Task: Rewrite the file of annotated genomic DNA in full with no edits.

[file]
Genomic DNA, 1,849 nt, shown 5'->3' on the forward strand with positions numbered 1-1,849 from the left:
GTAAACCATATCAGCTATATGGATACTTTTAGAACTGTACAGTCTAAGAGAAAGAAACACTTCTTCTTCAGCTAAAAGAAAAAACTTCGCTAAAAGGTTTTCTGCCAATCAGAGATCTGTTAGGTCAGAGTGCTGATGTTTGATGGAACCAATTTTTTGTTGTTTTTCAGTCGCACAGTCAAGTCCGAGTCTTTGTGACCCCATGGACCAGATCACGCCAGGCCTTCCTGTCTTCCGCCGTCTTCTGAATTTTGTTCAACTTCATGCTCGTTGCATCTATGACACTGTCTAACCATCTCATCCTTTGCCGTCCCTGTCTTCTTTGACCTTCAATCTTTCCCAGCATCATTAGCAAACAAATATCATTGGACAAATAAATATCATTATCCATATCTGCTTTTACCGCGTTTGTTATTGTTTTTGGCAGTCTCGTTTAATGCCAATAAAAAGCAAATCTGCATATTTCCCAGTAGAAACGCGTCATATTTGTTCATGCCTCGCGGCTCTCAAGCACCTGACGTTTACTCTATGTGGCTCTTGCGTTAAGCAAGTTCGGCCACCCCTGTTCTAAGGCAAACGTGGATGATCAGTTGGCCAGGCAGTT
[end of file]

Genomic DNA, 1,849 nt, shown 5'->3' on the forward strand with positions numbered 1-1,849 from the left:
GTAAACCATATCAGCTATATGGATACTTTTAGAACTGTACAGTCTAAGAGAAAGAAACACTTCTTCTTCAGCTAAAAGAAAAAACTTCGCTAAAAGGTTTTCTGCCAATCAGAGATCTGTTAGGTCAGAGTGCTGATGTTTGATGGAACCAATTTTTTGTTGTTTTTCAGTCGCACAGTCAAGTCCGAGTCTTTGTGACCCCATGGACCAGATCACGCCAGGCCTTCCTGTCTTCCGCCGTCTTCTGAATTTTGTTCAACTTCATGCTCGTTGCATCTATGACACTGTCTAACCATCTCATCCTTTGCCGTCCCTGTCTTCTTTGACCTTCAATCTTTCCCAGCATCATTAGCAAACAAATATCATTGGACAAATAAATATCATTATCCATATCTGCTTTTACCGCGTTTGTTATTGTTTTTGGCAGTCTCGTTTAATGCCAATAAAAAGCAAATCTGCATATTTCCCAGTAGAAACGCGTCATATTTGTTCATGCCTCGCGGCTCTCAAGCACCTGACGTTTACTCTATGTGGCTCTTGCGTTAAGCAAGTTCGGCCACCCCTGTTCTAAGGCAAACGTGGATGATCAGTTGGCCAGGCAGTT